SpudRocket

Mr Potato Head originalA brief history of Mr. Potato Head – the unofficial mascot of the Spudrocket studio

In 1950 George Lerner molded a set of sharp-pronged plastic pieces – shaped like eyes, ears, noses, and mouths – that could be stuck into fruits or vegetables (in particular, potatoes) to create a range of funny faces. After pedalling this novelty item unsuccessfully for several years, he finally sold it to a breakfast food company. What they planned to do was to package a handful of the pieces in a bag, then offer them as premiums in boxes in cereal; what they offered to pay George Lerner was $5,000.

Mr Potato Head Darth VaderIt was a fair deal, but it could have cost him millions. That’s because several months later Lerner had a meeting with Henry and Merril Hassenfeld the father and son team who operated Hasbro Industries. Known at the time for making play doctors’ and nurses’ kits, the company was looking to expand; one look at the funny face set and they felt certain that this was the item with which to do it. Except for one small obstacle: Lerner no longer owned the rights. Lucky for him, Hasbro didn’t let it drop, and eventually Merrill Hassenfeld reach an agreement where his company would pay the cereal company $2,000 to stop production on the premium.

The Mr. Potato Head toy was the first toy to ever be advertised on television. The pitch was simple and to the point: “Meet Mr. Potato Head, the most wonderful friend a boy or girl could have.” Millions of kids agreed.

Mr Potato Head PirateAdam had Eve, Ike had Mamie, and with his great success that first year, Mr. Potato Head got a wife. Actually, he got an entire family, including not only Mrs. Potato Head, but – if your parents splurged for the super deluxe set – son Spud and daughter Yam.

In 1987, with anti-smoking campaigns in full swing, Hasbro announced, after third-five years, that it was no longer packaging Mr. Potato Head with his signature pipe. A big deal was made of his decision to quit and the last pipe was handed over to Surgeon General C. Everett Coop at a press conference for the Great American Smokeout.

Since being introduced in May 1952 – when he came boxed as a mix of 28 different face pieces and accessories – Mr. Potato Head has gone through some pretty major changes.

Mr Potato Head TransformerThe original concept of using actual fruits and vegetables was dropped in 1964, when Hasbro began supplying a plastic potato with each kit. (The advent of plastic potatoes led to other plastic food and it wasn’t long before Cooky the Cucumber, Oscar the Orange, Katie the Carrot, and Pete the Pepper came boxed with Mr. Potato Head as ‘his Tooty Frooty Friends’ – an odd choice for a name, by the way, since three of the four were vegetables. They were followed 2 years later by the lesser-remembered Picnic Pals: French Fry, Franky Frank, and Willy Burger, as well as Mr. Soda Pop Head, Mr. Mustard Head, and Mr. Ketchup Head. What was unique about these 6 is that many of their face pieces were also food-influenced: ears were halved-sliced onions; mouths were made to look like baby gherkins.) Newly passed U,S, safety standards required that the prongs on the face pieces be less sharp (once revised, they were unable to puncture real food). And a lot of kids (trying to be good and picking up heir toys) had not only been putting the pieces back into the box when they were done, but also, the potato. Needless to say, over the time, this created quite a stink.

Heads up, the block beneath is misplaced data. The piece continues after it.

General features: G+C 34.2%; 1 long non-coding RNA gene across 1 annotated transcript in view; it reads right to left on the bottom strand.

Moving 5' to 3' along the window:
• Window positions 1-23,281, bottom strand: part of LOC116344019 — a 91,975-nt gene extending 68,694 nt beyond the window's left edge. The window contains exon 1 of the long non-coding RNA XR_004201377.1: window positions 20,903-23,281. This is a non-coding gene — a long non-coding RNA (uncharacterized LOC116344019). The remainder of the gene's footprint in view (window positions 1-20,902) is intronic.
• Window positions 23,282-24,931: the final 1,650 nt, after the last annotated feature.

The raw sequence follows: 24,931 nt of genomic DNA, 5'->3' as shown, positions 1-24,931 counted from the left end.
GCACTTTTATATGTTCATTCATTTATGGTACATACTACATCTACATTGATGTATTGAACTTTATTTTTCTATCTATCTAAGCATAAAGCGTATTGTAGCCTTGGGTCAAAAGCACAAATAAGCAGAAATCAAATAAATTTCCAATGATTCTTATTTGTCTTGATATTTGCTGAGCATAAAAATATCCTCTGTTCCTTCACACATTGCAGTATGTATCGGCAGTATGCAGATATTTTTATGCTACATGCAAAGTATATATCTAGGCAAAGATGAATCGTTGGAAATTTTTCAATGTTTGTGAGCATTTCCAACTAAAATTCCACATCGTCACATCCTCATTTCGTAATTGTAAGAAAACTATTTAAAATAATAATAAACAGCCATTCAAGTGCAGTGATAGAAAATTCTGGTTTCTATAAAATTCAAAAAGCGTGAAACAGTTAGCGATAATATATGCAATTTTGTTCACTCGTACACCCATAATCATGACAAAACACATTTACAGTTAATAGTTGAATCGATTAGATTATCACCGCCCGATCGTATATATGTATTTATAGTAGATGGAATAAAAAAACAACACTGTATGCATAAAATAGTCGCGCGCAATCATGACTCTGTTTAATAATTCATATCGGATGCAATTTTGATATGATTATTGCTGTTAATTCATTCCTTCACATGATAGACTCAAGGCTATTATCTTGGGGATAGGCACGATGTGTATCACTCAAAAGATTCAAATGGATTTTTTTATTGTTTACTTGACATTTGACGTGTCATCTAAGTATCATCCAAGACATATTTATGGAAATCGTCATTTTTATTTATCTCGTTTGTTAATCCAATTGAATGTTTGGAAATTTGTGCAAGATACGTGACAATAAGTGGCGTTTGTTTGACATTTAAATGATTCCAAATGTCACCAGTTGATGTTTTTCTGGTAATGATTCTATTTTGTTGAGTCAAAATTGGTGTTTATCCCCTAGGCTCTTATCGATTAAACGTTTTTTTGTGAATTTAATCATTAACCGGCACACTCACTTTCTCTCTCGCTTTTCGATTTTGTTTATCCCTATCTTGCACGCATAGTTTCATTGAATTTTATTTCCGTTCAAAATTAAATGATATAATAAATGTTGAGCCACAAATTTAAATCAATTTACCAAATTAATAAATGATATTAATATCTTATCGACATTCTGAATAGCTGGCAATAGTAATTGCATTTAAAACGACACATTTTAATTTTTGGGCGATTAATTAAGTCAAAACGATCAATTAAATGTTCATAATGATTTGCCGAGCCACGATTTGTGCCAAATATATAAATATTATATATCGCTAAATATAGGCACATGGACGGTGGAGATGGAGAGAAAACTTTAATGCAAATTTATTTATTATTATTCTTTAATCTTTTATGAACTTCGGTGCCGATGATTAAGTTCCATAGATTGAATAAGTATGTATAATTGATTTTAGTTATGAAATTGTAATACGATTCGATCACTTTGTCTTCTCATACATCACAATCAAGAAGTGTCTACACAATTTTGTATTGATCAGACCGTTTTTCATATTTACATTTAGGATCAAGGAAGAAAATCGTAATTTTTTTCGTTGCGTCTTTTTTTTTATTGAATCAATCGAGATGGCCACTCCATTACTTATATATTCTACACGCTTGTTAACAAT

Mr Potato Head SpidermanBut starting in the late 70’s – and continuing through today – Mr. Potato Head has become virtually unrecognisable to the nostalgic eye. His head and body are now one piece, face parts are a good five times larger their original size (a result of more stringent safety regulations), and his derby hat and sensible shoes have been ditched in favour of baseball cap and sneakers (Yo! Tater Man!). None of this has stopped kids from loving – and wanting – him: it’s their parents who are shocked when they first see their old friend after a long time.

 

Resources

‘Kid stuff: great toys from our childhood’, HOFFMAN, D, 1996. Chronicle Books, San Francisco CA USA, ISBN 0-8118-1162-X

*Mr Potato Head is a registered trade mark of the Mattel Corporation and has no affilliation with Spudrocket (except for the fact that Natalie has had a lifelong love of Mr Potato Head, and at one stage wanted to marry him… until Mrs Potato Head came along and ruined her dream).

Pictures are from Natalie's own collection.